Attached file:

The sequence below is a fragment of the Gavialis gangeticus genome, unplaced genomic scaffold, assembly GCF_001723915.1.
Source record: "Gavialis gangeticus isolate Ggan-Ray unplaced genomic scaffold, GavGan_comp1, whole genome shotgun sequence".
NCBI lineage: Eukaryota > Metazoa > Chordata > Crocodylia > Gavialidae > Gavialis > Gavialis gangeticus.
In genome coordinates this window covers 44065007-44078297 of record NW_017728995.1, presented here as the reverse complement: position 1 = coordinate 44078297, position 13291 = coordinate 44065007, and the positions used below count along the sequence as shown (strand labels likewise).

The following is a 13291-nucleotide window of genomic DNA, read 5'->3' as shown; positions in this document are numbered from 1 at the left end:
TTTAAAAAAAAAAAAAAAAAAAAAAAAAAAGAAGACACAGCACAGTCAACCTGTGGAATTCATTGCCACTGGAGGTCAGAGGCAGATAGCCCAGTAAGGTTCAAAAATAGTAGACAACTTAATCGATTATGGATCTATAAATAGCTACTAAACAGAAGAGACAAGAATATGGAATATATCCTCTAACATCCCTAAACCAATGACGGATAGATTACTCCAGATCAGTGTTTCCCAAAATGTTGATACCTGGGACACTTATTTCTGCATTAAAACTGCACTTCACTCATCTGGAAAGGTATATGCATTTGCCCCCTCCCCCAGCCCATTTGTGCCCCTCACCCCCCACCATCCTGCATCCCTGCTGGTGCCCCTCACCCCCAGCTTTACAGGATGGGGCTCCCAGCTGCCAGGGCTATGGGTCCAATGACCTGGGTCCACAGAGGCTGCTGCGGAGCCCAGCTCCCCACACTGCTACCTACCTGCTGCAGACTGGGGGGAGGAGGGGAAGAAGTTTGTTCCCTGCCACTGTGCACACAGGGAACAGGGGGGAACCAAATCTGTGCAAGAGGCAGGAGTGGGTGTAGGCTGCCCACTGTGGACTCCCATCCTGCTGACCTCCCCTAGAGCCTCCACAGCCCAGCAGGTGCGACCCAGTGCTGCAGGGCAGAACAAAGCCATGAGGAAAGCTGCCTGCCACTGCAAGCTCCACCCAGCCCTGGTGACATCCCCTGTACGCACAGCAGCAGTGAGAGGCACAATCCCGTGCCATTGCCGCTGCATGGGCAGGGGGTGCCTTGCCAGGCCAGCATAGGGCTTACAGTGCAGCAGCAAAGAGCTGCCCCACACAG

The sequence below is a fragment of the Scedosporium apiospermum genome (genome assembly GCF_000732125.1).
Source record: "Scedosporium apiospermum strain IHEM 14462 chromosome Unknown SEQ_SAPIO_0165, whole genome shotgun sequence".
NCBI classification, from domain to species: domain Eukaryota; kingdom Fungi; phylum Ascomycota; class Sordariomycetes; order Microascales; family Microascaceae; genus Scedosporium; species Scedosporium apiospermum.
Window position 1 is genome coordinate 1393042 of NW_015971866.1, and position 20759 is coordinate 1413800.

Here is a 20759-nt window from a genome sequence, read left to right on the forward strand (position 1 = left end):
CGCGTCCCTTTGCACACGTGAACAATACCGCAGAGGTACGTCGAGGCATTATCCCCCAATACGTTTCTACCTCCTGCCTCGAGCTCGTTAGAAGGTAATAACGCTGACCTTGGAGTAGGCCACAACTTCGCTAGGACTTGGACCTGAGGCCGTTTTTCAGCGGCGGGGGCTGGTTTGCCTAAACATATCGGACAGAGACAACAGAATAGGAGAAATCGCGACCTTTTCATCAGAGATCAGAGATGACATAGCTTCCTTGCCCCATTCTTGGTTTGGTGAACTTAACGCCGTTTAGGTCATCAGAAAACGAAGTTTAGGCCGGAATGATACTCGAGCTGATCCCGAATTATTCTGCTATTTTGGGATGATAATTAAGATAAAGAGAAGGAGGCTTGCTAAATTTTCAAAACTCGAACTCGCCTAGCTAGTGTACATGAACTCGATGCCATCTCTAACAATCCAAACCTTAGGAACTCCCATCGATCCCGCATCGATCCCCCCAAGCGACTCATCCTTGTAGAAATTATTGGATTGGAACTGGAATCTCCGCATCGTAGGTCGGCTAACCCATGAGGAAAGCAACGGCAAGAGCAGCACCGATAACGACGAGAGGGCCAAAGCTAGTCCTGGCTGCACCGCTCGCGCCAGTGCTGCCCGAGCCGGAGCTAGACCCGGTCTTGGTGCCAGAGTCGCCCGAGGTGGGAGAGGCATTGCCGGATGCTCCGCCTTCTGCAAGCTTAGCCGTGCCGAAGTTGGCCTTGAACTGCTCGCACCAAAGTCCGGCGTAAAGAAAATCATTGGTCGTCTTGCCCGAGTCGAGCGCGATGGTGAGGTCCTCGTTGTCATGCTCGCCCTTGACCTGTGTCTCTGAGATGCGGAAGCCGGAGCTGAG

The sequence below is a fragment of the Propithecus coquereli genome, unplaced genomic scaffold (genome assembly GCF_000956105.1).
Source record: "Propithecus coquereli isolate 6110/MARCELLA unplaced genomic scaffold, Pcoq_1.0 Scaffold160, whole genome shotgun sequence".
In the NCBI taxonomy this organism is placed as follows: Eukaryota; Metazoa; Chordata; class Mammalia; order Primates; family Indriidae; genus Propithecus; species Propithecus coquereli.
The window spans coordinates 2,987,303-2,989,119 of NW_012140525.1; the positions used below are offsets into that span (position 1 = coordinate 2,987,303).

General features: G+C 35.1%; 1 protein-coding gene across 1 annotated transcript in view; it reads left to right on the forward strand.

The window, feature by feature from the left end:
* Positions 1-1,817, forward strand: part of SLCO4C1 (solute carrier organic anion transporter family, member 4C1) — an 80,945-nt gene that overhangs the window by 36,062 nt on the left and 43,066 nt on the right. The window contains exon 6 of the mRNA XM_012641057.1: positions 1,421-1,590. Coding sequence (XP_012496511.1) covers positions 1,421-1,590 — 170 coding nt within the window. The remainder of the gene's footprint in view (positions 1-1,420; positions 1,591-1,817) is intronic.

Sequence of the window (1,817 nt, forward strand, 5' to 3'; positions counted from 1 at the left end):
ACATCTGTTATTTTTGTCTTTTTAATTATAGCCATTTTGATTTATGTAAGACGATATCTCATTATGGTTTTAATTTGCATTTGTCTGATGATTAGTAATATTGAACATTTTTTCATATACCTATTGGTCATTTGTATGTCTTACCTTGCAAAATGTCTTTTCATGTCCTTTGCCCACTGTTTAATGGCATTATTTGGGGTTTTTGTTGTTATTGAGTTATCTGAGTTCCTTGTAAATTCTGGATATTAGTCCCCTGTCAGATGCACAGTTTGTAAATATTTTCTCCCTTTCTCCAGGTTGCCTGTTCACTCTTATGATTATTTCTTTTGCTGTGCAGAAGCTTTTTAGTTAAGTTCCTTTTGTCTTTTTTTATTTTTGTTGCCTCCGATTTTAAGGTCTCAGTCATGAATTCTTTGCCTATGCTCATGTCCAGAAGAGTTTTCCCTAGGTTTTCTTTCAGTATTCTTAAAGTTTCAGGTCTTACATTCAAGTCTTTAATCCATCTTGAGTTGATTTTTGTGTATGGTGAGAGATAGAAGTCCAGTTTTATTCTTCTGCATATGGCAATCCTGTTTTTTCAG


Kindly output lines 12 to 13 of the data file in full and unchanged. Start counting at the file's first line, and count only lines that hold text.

CGCGTCCCTTTGCACACGTGAACAATACCGCAGAGGTACGTCGAGGCATTATCCCCCAATACGTTTCTACCTCCTGCCTCGAGCTCGTTAGAAGGTAATAACGCTGACCTTGGAGTAGGCCACAACTTCGCTAGGACTTGGACCTGAGGCCGTTTTTCAGCGGCGGGGGCTGGTTTGCCTAAACATATCGGACAGAGACAACAGAATAGGAGAAATCGCGACCTTTTCATCAGAGATCAGAGATGACATAGCTTCCTTGCCCCATTCTTGGTTTGGTGAACTTAACGCCGTTTAGGTCATCAGAAAACGAAGTTTAGGCCGGAATGATACTCGAGCTGATCCCGAATTATTCTGCTATTTTGGGATGATAATTAAGATAAAGAGAAGGAGGCTTGCTAAATTTTCAAAACTCGAACTCGCCTAGCTAGTGTACATGAACTCGATGCCATCTCTAACAATCCAAACCTTAGGAACTCCCATCGATCCCGCATCGATCCCCCCAAGCGACTCATCCTTGTAGAAATTATTGGATTGGAACTGGAATCTCCGCATCGTAGGTCGGCTAACCCATGAGGAAAGCAACGGCAAGAGCAGCACCGATAACGACGAGAGGGCCAAAGCTAGTCCTGGCTGCACCGCTCGCGCCAGTGCTGCCCGAGCCGGAGCTAGACCCGGTCTTGGTGCCAGAGTCGCCCGAGGTGGGAGAGGCATTGCCGGATGCTCCGCCTTCTGCAAGCTTAGCCGTGCCGAAGTTGGCCTTGAACTGCTCGCACCAAAGTCCGGCGTAAAGAAAATCATTGGTCGTCTTGCCCGAGTCGAGCGCGATGGTGAGGTCCTCGTTGTCATGCTCGCCCTTGACCTGTGTCTCTGAGATGCGGAAGCCGGAGCTGAG

The sequence below is a fragment of the Propithecus coquereli genome, unplaced genomic scaffold (genome assembly GCF_000956105.1).